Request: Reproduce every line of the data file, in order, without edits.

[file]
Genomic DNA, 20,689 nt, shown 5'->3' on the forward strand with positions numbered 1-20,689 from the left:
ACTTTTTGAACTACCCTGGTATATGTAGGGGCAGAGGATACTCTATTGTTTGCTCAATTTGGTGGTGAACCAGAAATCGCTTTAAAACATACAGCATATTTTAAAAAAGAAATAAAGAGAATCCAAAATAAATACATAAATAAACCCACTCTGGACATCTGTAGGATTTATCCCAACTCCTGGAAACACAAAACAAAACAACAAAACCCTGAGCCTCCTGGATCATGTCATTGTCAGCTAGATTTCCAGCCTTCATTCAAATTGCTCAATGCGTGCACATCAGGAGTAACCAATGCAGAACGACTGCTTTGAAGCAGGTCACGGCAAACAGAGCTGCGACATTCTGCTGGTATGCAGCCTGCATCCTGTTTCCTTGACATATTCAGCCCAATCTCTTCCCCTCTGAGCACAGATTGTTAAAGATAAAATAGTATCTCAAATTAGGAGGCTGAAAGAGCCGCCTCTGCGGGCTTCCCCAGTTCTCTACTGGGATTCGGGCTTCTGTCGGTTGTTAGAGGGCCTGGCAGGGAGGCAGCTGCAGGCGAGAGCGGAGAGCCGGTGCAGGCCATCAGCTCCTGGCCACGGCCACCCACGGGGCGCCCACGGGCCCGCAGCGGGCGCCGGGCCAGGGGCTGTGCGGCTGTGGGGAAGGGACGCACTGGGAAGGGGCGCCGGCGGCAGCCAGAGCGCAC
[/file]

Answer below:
Genomic DNA, 20,689 nt, shown 5'->3' on the forward strand with positions numbered 1-20,689 from the left:
ACTTTTTGAACTACCCTGGTATATGTAGGGGCAGAGGATACTCTATTGTTTGCTCAATTTGGTGGTGAACCAGAAATCGCTTTAAAACATACAGCATATTTTAAAAAAGAAATAAAGAGAATCCAAAATAAATACATAAATAAACCCACTCTGGACATCTGTAGGATTTATCCCAACTCCTGGAAACACAAAACAAAACAACAAAACCCTGAGCCTCCTGGATCATGTCATTGTCAGCTAGATTTCCAGCCTTCATTCAAATTGCTCAATGCGTGCACATCAGGAGTAACCAATGCAGAACGACTGCTTTGAAGCAGGTCACGGCAAACAGAGCTGCGACATTCTGCTGGTATGCAGCCTGCATCCTGTTTCCTTGACATATTCAGCCCAATCTCTTCCCCTCTGAGCACAGATTGTTAAAGATAAAATAGTATCTCAAATTAGGAGGCTGAAAGAGCCGCCTCTGCGGGCTTCCCCAGTTCTCTACTGGGATTCGGGCTTCTGTCGGTTGTTAGAGGGCCTGGCAGGGAGGCAGCTGCAGGCGAGAGCGGAGAGCCGGTGCAGGCCATCAGCTCCTGGCCACGGCCACCCACGGGGCGCCCACGGGCCCGCAGCGGGCGCCGGGCCAGGGGCTGTGCGGCTGTGGGGAAGGGACGCACTGGGAAGGGGCGCCGGCGGCAGCCAGAGCGCAC